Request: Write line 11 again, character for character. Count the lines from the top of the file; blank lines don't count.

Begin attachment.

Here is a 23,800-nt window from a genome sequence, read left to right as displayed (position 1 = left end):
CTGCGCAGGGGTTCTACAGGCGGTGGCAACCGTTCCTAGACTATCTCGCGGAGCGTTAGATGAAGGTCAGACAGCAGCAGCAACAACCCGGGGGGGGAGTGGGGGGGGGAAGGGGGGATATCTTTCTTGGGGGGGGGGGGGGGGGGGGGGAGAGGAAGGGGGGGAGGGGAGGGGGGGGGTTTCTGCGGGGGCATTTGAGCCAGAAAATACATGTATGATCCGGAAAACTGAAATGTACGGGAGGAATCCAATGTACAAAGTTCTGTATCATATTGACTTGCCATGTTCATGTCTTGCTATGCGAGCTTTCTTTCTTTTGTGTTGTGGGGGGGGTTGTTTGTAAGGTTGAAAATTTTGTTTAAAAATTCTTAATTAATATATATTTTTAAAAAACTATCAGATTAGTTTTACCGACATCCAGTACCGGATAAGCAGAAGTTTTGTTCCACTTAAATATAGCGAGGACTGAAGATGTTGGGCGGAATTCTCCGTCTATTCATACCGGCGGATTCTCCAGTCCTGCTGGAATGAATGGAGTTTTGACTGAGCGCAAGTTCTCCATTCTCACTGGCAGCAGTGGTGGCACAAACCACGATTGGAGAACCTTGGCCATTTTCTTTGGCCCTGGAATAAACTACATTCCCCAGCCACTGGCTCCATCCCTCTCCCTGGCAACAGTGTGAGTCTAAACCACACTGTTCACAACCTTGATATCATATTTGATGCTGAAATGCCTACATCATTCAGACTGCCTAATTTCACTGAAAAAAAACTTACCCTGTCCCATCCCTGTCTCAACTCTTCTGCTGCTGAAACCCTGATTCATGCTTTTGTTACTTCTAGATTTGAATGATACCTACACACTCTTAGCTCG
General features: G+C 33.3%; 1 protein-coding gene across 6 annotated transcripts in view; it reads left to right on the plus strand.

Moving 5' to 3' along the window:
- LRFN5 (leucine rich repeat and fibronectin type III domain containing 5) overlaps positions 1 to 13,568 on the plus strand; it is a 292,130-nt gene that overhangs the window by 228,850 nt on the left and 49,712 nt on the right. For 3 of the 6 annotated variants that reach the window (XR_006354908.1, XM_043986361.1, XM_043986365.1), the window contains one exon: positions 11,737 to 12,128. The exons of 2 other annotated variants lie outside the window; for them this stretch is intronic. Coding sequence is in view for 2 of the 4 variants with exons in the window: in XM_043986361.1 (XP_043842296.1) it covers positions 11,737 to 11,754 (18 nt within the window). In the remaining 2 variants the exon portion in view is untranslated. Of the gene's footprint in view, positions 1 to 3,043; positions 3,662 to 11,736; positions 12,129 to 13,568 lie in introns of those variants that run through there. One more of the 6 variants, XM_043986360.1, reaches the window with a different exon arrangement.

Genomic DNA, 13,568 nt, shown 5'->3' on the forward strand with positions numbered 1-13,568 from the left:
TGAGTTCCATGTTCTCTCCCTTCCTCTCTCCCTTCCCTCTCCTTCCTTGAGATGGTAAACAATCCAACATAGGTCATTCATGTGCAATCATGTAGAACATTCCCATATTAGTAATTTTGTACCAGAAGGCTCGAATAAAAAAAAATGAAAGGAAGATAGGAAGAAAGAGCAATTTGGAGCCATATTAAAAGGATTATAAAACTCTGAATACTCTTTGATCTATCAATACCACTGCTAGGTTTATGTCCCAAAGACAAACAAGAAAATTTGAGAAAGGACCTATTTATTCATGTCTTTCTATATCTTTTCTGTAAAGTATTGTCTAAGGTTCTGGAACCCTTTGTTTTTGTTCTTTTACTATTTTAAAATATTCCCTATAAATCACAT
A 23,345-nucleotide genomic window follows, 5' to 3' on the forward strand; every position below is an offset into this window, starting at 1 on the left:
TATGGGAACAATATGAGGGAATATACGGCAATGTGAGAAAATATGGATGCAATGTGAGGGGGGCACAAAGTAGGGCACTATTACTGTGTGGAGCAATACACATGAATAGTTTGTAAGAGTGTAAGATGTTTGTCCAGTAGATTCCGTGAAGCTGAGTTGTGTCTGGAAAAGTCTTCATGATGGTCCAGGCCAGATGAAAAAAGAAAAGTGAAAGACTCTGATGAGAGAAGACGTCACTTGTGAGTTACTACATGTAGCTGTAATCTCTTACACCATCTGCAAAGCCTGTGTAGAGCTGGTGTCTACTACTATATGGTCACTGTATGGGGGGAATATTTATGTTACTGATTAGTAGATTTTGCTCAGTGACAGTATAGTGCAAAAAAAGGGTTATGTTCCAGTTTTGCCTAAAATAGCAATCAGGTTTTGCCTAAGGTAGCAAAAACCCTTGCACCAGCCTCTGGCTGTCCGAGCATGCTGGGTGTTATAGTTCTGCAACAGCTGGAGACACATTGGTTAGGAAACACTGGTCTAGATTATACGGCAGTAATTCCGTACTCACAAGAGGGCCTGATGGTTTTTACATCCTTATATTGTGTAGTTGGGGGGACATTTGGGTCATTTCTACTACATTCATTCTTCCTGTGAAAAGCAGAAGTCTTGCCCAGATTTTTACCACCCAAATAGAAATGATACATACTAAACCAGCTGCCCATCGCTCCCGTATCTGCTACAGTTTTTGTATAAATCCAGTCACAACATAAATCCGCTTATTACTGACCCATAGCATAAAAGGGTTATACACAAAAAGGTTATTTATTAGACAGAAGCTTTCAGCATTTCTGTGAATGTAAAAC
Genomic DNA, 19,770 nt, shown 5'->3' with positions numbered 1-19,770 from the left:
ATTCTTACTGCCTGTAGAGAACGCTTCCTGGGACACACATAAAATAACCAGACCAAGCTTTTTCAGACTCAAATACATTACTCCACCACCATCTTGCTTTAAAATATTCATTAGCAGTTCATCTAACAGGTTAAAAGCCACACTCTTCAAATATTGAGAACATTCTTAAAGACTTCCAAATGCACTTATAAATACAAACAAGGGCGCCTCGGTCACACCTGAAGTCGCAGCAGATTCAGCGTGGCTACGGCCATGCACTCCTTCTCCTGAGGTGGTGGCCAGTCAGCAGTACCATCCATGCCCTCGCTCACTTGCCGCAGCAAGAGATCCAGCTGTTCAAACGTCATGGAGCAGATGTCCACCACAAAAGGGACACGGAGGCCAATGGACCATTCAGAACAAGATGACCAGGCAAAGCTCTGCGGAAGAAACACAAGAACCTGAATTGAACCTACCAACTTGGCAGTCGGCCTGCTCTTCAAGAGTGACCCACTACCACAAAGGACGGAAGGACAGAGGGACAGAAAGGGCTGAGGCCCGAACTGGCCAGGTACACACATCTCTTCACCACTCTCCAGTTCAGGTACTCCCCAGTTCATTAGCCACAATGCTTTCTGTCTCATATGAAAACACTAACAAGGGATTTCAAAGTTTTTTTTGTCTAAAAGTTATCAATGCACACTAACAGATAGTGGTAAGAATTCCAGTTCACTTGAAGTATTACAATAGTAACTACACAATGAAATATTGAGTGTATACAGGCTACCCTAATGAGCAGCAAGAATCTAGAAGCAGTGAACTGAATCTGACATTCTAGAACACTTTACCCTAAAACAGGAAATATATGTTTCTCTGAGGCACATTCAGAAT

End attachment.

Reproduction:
ATTCTTACTGCCTGTAGAGAACGCTTCCTGGGACACACATAAAATAACCAGACCAAGCTTTTTCAGACTCAAATACATTACTCCACCACCATCTTGCTTTAAAATATTCATTAGCAGTTCATCTAACAGGTTAAAAGCCACACTCTTCAAATATTGAGAACATTCTTAAAGACTTCCAAATGCACTTATAAATACAAACAAGGGCGCCTCGGTCACACCTGAAGTCGCAGCAGATTCAGCGTGGCTACGGCCATGCACTCCTTCTCCTGAGGTGGTGGCCAGTCAGCAGTACCATCCATGCCCTCGCTCACTTGCCGCAGCAAGAGATCCAGCTGTTCAAACGTCATGGAGCAGATGTCCACCACAAAAGGGACACGGAGGCCAATGGACCATTCAGAACAAGATGACCAGGCAAAGCTCTGCGGAAGAAACACAAGAACCTGAATTGAACCTACCAACTTGGCAGTCGGCCTGCTCTTCAAGAGTGACCCACTACCACAAAGGACGGAAGGACAGAGGGACAGAAAGGGCTGAGGCCCGAACTGGCCAGGTACACACATCTCTTCACCACTCTCCAGTTCAGGTACTCCCCAGTTCATTAGCCACAATGCTTTCTGTCTCATATGAAAACACTAACAAGGGATTTCAAAGTTTTTTTTGTCTAAAAGTTATCAATGCACACTAACAGATAGTGGTAAGAATTCCAGTTCACTTGAAGTATTACAATAGTAACTACACAATGAAATATTGAGTGTATACAGGCTACCCTAATGAGCAGCAAGAATCTAGAAGCAGTGAACTGAATCTGACATTCTAGAACACTTTACCCTAAAACAGGAAATATATGTTTCTCTGAGGCACATTCAGAAT